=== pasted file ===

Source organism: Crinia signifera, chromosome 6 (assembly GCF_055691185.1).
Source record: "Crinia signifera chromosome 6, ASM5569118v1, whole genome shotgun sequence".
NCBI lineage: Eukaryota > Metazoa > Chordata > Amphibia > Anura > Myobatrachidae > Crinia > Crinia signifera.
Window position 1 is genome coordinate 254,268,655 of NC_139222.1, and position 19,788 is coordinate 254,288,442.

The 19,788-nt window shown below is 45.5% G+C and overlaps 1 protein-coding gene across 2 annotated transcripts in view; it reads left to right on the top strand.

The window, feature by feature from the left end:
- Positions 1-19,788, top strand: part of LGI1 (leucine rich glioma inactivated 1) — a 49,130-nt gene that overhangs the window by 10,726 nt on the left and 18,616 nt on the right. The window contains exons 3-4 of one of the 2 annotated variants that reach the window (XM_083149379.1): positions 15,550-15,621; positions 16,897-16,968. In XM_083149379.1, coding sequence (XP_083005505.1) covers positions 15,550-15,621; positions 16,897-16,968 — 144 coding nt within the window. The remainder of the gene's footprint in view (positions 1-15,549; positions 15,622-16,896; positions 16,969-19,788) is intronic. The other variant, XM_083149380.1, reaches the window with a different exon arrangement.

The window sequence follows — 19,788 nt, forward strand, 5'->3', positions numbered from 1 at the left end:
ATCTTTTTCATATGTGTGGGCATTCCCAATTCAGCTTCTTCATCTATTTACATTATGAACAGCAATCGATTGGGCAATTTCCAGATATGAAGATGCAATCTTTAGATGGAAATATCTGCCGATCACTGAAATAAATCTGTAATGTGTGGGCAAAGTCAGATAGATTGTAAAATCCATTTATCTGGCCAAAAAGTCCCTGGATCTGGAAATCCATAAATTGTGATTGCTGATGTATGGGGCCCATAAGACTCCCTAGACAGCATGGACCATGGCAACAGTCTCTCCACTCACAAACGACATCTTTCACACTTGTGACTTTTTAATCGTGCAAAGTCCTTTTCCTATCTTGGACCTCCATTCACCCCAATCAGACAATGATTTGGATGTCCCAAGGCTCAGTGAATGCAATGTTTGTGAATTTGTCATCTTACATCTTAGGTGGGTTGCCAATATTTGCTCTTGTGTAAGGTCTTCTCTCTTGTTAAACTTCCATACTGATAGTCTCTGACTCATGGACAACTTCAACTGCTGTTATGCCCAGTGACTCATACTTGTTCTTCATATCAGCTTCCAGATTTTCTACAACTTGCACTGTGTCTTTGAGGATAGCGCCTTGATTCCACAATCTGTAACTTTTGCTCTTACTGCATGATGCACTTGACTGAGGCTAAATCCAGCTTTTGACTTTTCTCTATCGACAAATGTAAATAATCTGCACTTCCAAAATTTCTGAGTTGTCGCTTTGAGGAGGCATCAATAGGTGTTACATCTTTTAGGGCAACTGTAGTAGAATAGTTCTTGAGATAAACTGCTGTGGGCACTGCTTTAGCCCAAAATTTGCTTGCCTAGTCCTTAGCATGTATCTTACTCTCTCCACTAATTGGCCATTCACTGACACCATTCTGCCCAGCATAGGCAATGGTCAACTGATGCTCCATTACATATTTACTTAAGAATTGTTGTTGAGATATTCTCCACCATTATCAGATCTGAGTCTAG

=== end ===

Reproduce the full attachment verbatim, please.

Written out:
Source organism: Crinia signifera, chromosome 6 (assembly GCF_055691185.1).
Source record: "Crinia signifera chromosome 6, ASM5569118v1, whole genome shotgun sequence".
NCBI lineage: Eukaryota > Metazoa > Chordata > Amphibia > Anura > Myobatrachidae > Crinia > Crinia signifera.
Window position 1 is genome coordinate 254,268,655 of NC_139222.1, and position 19,788 is coordinate 254,288,442.

The 19,788-nt window shown below is 45.5% G+C and overlaps 1 protein-coding gene across 2 annotated transcripts in view; it reads left to right on the top strand.

The window, feature by feature from the left end:
- Positions 1-19,788, top strand: part of LGI1 (leucine rich glioma inactivated 1) — a 49,130-nt gene that overhangs the window by 10,726 nt on the left and 18,616 nt on the right. The window contains exons 3-4 of one of the 2 annotated variants that reach the window (XM_083149379.1): positions 15,550-15,621; positions 16,897-16,968. In XM_083149379.1, coding sequence (XP_083005505.1) covers positions 15,550-15,621; positions 16,897-16,968 — 144 coding nt within the window. The remainder of the gene's footprint in view (positions 1-15,549; positions 15,622-16,896; positions 16,969-19,788) is intronic. The other variant, XM_083149380.1, reaches the window with a different exon arrangement.

The window sequence follows — 19,788 nt, forward strand, 5'->3', positions numbered from 1 at the left end:
ATCTTTTTCATATGTGTGGGCATTCCCAATTCAGCTTCTTCATCTATTTACATTATGAACAGCAATCGATTGGGCAATTTCCAGATATGAAGATGCAATCTTTAGATGGAAATATCTGCCGATCACTGAAATAAATCTGTAATGTGTGGGCAAAGTCAGATAGATTGTAAAATCCATTTATCTGGCCAAAAAGTCCCTGGATCTGGAAATCCATAAATTGTGATTGCTGATGTATGGGGCCCATAAGACTCCCTAGACAGCATGGACCATGGCAACAGTCTCTCCACTCACAAACGACATCTTTCACACTTGTGACTTTTTAATCGTGCAAAGTCCTTTTCCTATCTTGGACCTCCATTCACCCCAATCAGACAATGATTTGGATGTCCCAAGGCTCAGTGAATGCAATGTTTGTGAATTTGTCATCTTACATCTTAGGTGGGTTGCCAATATTTGCTCTTGTGTAAGGTCTTCTCTCTTGTTAAACTTCCATACTGATAGTCTCTGACTCATGGACAACTTCAACTGCTGTTATGCCCAGTGACTCATACTTGTTCTTCATATCAGCTTCCAGATTTTCTACAACTTGCACTGTGTCTTTGAGGATAGCGCCTTGATTCCACAATCTGTAACTTTTGCTCTTACTGCATGATGCACTTGACTGAGGCTAAATCCAGCTTTTGACTTTTCTCTATCGACAAATGTAAATAATCTGCACTTCCAAAATTTCTGAGTTGTCGCTTTGAGGAGGCATCAATAGGTGTTACATCTTTTAGGGCAACTGTAGTAGAATAGTTCTTGAGATAAACTGCTGTGGGCACTGCTTTAGCCCAAAATTTGCTTGCCTAGTCCTTAGCATGTATCTTACTCTCTCCACTAATTGGCCATTCACTGACACCATTCTGCCCAGCATAGGCAATGGTCAACTGATGCTCCATTACATATTTACTTAAGAATTGTTGTTGAGATATTCTCCACCATTATCAGATCTGAGTCTAG